14. decoratrice | | #14

    I'm going to try cutting synthetic organza ribbon with my hot knife--that should seal the edges nicely and make for a more durable flower. Absolutely gorgeous! Thank you!

  15. User avater
    BarbaraSki | | #15

    I am needing something to wear in my hair(wig) with my Victorian evening costume. This would work perfectly. Thanks for the instructions!

  16. dreamlady | | #16

    It is an amazing idea and it's easy to make and very useful for evening wear

  17. GingerGroves | | #17

    I made one using a beautiful peach color plus a burnt orange, the contrast between the two colors plus the sheen of the ribbon makes it exquisite....

  18. gwtw4ever | | #18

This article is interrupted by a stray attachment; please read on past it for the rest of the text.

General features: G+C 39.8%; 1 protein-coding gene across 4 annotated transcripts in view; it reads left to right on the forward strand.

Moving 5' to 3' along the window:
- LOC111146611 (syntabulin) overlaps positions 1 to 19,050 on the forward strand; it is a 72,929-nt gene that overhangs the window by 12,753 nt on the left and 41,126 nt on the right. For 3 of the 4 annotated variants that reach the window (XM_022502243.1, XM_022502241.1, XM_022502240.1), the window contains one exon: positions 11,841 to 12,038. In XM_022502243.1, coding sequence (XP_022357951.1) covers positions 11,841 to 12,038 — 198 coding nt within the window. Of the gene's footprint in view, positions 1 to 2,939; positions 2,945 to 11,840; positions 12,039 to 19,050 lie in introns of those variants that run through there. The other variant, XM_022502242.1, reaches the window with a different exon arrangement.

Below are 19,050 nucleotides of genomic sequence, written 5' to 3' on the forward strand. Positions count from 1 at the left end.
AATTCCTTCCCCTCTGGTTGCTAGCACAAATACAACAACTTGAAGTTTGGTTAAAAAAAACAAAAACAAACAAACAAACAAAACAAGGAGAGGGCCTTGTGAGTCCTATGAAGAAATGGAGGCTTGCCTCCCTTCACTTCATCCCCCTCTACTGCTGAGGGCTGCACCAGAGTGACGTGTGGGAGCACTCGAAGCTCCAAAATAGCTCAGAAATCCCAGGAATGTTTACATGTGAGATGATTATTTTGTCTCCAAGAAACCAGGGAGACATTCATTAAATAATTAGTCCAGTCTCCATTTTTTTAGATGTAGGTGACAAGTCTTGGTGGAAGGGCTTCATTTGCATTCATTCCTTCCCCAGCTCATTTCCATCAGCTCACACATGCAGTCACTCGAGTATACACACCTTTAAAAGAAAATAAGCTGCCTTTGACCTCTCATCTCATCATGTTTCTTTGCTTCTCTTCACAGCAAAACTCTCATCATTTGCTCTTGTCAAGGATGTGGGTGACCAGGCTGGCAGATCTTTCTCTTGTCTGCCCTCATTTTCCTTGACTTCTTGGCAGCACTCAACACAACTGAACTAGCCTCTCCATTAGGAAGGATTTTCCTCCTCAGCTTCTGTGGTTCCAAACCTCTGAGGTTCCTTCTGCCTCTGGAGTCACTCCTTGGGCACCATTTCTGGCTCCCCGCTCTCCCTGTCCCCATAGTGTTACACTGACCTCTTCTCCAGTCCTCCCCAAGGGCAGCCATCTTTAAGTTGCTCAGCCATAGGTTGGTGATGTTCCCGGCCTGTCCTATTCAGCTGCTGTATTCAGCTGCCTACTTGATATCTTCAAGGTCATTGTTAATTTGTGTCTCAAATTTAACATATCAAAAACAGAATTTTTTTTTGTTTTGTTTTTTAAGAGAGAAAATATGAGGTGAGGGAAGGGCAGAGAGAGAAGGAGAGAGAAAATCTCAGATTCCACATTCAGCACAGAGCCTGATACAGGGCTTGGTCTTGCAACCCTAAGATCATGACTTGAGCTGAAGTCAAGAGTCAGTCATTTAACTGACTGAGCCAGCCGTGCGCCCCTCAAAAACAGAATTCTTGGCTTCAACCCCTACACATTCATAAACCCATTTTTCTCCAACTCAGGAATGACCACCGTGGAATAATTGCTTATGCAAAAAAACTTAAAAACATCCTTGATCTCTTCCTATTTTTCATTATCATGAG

Where does one find in such wide widths of organza ribbon?
    How do you keep edges from fraying? Whenver I've used organza ribbon it frays like crazy.
    thanks for neat idea.

  19. aussiesal | | #19

    Surely Mr King means to cut one's own organza rather than try to find ribbon? Also, surely it should be cut on the bias to prevent fraying? What do others think?

  20. User avater
    kennethdking | | #20

    THis flower can be made from wide ribbon or strips of organza, either will do. Cutting on the bias won't work here, as the petals are very long and thin--the bias would make them pull apart very quickly.

    You can use polyester organza and the hot knife, and this gives a sealed edge so they don't ravel. Otherwise, they will ravel over time, but I think this adds to the charm of the flower.